Reality Check: Is our pothole problem getting worse?
Winter is the season when most potholes appear on roads. But is the problem becoming worse year-on-year?
You might not see them as you drive along the UK's roads, but the chances are you'll feel them. Potholes - collapsed areas in the tarmac resulting from the pressure of traffic and bad weather - are a menace for motorists.
They send a shudder up the spine, damage vehicles' suspension and can make them career in the wrong direction. Cyclists are vulnerable to being thrown from their saddles, with potentially deadly consequences.
The AA says insurance claims for accidents involving pothole-related repairs are on the increase and, in October's Budget, Chancellor Philip Hammond promised an extra £420m for councils in England to deal with "potholes, repair damaged roads, and invest in keeping bridges open and safe".
The Asphalt Industry Alliance (AIA) - whose members supply much of the materials used for filling in holes - claims £9.79bn is needed over 10 years to bring roads up to scratch.
Main roads and motorways in England, Scotland and Wales are maintained by Highways England, Transport Scotland and the Welsh Government respectively. Councils are responsible for the upkeep of local, usually more minor roads.
A freedom-of-information request by the RAC to Highways England found there were 528 successful claims relating to vehicle damage caused by potholes in 2017/18. This was more than double the 212 recorded in 2016/17 and the 187 in 2015/16.
The government says the "Beast from the East" - the unusually cold spell early last year - was at least partly to blame for the spike.
When it comes to minor roads, though, English and Welsh councils are fixing fewer potholes. The AIA's own annual Local Authority Road Maintenance survey found the average number filled in by each local authority in England in 2012-13 was 16,041. By 2018/19 this had fallen to 15,067.
In Wales, the number declined from 7,082 to 2,531.
Nicholas Thom, assistant professor of engineering at Nottingham University, says that just because fewer potholes are being fixed by councils, it doesn't mean roads are improving.
"The situation's definitely worse than it was a few years ago", he says. "There's no denying that fewer are being fixed, so it's more than likely the backlog of repairs is increasing."
The Insurance Emporium company put in a freedom of information request to councils in England, Scotland and Wales about the number of potholes recorded year-by-year.
In 2015, the total figure was 946,125, rising to 1,088,965 in 2016 and falling back to 986,956 in 2017.
The number given for 2018 was 789,902, but this only went up to the end of April, when the inquiry was made. So the number for that year could well be higher than for previous years.
For England and Wales, the Local Government Association argues that central government should give some of the money it gets from fuel duty to councils to improve roads. It says local authorities are fixing a pothole every 21 seconds.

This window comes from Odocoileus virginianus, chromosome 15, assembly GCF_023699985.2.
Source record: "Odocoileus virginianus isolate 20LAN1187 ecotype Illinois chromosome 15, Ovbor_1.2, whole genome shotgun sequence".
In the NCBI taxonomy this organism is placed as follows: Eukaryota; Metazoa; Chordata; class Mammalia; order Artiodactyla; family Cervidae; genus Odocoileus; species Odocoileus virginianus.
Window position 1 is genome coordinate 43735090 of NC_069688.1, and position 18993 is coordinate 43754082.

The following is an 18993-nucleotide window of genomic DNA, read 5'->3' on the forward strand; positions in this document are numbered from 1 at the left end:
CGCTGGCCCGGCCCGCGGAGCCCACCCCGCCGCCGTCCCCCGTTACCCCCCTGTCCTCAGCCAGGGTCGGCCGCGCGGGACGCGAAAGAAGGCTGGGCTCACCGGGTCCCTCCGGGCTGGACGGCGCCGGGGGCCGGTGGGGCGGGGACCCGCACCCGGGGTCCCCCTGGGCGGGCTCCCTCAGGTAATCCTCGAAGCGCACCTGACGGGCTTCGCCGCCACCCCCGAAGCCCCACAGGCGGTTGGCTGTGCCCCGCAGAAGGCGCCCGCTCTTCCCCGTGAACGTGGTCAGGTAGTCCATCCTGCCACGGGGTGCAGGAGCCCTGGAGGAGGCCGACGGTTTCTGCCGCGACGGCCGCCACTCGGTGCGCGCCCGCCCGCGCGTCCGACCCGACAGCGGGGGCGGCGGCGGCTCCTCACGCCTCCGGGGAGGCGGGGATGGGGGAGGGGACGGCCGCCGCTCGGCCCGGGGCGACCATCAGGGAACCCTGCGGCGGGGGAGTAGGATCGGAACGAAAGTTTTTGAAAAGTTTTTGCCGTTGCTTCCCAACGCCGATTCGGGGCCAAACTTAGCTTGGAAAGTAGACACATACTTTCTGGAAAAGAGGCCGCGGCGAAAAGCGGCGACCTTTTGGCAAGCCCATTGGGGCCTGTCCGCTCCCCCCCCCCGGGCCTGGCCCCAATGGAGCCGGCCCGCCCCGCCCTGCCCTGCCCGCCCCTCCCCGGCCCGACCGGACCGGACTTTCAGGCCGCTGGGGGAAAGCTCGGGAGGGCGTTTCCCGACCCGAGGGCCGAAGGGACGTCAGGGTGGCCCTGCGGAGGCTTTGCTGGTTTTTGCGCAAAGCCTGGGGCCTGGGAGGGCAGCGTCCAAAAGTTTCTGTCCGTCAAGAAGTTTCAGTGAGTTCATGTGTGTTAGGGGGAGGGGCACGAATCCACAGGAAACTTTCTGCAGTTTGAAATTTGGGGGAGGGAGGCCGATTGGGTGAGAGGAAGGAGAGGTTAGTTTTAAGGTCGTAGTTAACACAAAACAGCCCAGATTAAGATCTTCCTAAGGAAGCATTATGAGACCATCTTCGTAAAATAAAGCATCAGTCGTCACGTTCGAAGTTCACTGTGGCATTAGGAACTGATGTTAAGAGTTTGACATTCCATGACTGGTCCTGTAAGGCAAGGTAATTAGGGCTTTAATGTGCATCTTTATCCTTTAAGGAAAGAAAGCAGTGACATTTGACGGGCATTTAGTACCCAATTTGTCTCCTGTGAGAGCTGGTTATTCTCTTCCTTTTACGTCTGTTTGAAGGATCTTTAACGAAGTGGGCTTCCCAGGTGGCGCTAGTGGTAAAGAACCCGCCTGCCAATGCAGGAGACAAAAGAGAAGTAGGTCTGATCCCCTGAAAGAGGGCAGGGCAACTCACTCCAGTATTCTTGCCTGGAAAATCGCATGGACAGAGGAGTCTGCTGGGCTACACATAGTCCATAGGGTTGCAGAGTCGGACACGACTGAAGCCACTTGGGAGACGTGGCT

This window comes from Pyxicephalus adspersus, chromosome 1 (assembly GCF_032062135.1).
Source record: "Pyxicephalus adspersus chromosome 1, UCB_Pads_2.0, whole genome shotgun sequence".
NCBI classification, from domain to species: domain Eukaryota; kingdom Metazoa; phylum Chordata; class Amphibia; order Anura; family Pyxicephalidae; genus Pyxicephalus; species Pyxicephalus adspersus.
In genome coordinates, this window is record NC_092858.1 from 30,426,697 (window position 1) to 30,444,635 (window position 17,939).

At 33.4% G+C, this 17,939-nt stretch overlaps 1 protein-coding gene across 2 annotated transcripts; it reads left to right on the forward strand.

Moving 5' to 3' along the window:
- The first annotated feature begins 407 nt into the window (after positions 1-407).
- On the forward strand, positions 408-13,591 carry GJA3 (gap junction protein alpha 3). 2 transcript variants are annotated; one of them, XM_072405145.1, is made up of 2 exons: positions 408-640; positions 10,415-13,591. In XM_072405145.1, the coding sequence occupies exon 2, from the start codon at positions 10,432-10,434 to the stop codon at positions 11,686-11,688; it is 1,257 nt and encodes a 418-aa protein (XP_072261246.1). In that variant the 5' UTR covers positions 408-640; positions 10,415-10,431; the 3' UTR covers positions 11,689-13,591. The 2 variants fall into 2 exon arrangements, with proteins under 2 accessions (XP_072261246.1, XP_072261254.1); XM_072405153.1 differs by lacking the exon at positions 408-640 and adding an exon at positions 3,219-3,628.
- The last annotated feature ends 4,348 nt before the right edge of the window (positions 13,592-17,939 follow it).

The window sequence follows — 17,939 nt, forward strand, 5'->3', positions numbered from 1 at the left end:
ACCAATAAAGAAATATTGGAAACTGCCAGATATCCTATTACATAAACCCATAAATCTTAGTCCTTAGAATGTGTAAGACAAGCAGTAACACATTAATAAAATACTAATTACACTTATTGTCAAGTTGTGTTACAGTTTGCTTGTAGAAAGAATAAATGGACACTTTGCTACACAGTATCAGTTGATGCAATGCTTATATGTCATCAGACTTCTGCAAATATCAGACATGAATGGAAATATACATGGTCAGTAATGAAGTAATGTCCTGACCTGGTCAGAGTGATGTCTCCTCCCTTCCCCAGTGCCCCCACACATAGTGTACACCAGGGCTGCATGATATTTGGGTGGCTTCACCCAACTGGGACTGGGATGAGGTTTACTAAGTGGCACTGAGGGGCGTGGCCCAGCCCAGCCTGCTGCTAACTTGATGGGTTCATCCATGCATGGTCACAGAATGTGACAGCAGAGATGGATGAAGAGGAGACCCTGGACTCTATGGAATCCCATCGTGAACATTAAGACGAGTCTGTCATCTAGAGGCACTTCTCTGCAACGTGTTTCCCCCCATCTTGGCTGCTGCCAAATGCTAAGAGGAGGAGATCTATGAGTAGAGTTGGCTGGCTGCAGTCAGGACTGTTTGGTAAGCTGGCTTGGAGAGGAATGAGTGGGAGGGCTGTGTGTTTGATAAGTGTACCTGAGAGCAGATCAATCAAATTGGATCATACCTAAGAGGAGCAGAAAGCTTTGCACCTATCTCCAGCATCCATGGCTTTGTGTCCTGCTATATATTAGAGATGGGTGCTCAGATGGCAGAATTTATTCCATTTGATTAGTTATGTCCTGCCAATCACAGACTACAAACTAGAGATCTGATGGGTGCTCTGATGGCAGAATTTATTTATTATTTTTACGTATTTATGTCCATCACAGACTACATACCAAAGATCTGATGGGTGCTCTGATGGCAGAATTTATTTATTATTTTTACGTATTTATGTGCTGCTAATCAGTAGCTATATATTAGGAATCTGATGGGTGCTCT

But what exactly is a pothole? The question is more complex than it might appear.
For motorways and trunk roads, Highways England says there is "an overarching requirement to make safe any defect", but "as a minimum requirement" potholes greater than 150mm (5.9 ins) in diameter or 40mm (1.6 ins) deep "must be repaired within 24 hours".
But for smaller roads, maintained by councils, there's no single definition of how deep or wide a depression in the tarmac has to be to qualify as a pothole. Experts, like the public, just know one when they see - or feel - one.
The peak period for potholes is January and February, generally the coldest months of the year in the UK. Another prolonged freeze, as happened in 2018, would make the situation worse.
"Much will depend on the severity of the weather, but a legacy of maintenance backlogs continues to leave many UK roads with the potential to turn treacherous," says AA spokesman Luke Bosdet.
Another measure sometimes looked at (albeit not one involving huge numbers) is the number of deaths and accidents involving cyclists in which a "poor or defective road surface" is cited as a cause. The Department for Transport found the total across Britain almost quadrupled from 17 in 2007, to 64 in 2016.
We're likely to get a fuller idea of the state of roads in the near future. It's hoped that sensors built in to vehicles will allow real-time logging of the situation on roads - and quicker repairs.
"Potholes are a huge problem for all road users," says a Department for Transport spokesman, "and the government is taking action, providing local authorities with more than £6.5bn for roads maintenance and pothole repair in the six years to 2021."
The government is investing £900,000 in schemes to allow councils to manage and plan maintenance works "more efficiently".
They may be getting worse, but potholes are by no means a new problem. In 1910 the Times printed a letter from a reader, complaining that "a constant succession" of them was making travelling "a pain rather than a pleasure".
At least car suspensions have improved since then.